Student says about 60 people denied taking SAT at Garinger High School

Student says about 60 people denied taking SAT at Garinger High School

CHARLOTTE, NC (WBTV) - A Charlotte-Mecklenburg School District (CMS) parent has filed a complaint with the College Board, which runs the SAT program.

Amber Barney said she dropped her daughter off at Garinger High School Saturday morning to take the test used for college admission. Minutes after dropping her off, she had to return to the school because the high school senior was denied.

"I'm very upset," the mother said. "This isn't OK."

The mother said the site coordinator said the daughter's hairstyle was different than the picture on the student's admission ticket, and that was the reason she was turned away.

The student, Alijah Barney, said she wasn't the only student turned away because of hair. She said about 60 other Garinger High School students were also denied.

"They were checking and basically sending everyone out the door, saying 'you can't take your test,' because one girl - she had braids in her hair for her picture, but the actual day of the test,  her braids were taken out. One boy - he had cut his hair off and saying he couldn't take the test - it didn't match the picture," Alijah said.

The mother and daughter said this SAT was more than just a test, it was a pathway to a promising future.

"It felt like the end of the world to me, because it's really important," the student said. "I am missing out on a lot of things. My family doesn't have a lot of money for me to go to school."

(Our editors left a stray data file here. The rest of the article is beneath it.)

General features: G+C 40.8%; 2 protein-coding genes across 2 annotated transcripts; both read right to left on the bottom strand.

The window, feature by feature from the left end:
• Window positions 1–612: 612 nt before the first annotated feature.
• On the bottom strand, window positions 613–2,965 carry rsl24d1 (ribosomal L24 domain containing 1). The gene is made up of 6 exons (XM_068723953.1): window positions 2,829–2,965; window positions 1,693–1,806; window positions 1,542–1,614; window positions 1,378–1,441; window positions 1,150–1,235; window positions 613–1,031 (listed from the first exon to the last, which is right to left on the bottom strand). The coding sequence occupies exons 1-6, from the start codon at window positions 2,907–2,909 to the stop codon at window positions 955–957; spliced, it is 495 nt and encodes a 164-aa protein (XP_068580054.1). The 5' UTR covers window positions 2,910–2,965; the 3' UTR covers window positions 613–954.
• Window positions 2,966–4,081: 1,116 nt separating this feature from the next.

The plan was to get SAT scores back early so the student could apply for scholarships by the end of the year.

"Me being a single mom, it's hard, so any little bit helps," Barney said. "So she missed some deadlines that she is not going to apply for to receive certain scholarships because she won't have her SAT scores back in time."

The mother believes different hairstyles shouldn't confuse testing site coordinators so they would admit the wrong person to take the test.

"I feel the staff is not trained," the mother said. "And they really caused a lot of kids and parents a lot of distrust and a lot of stress."

A spokesman for the Educational Testing Service sent a statement to WBTV.

"We appreciate your inquiry regarding this issue, until we find out more information, we want to reassure you that we take such reports very seriously and are investigating this complaint," the statement read.

CMS said it has nothing to do with the incident. A media specialist said the district didn't sponsor the event.

The mother would like some answers, while the student just wants to take her SAT.

"If we can set up a separate test date," Alijah said. "Because that's 60 people - that's enough to make up the whole new test."

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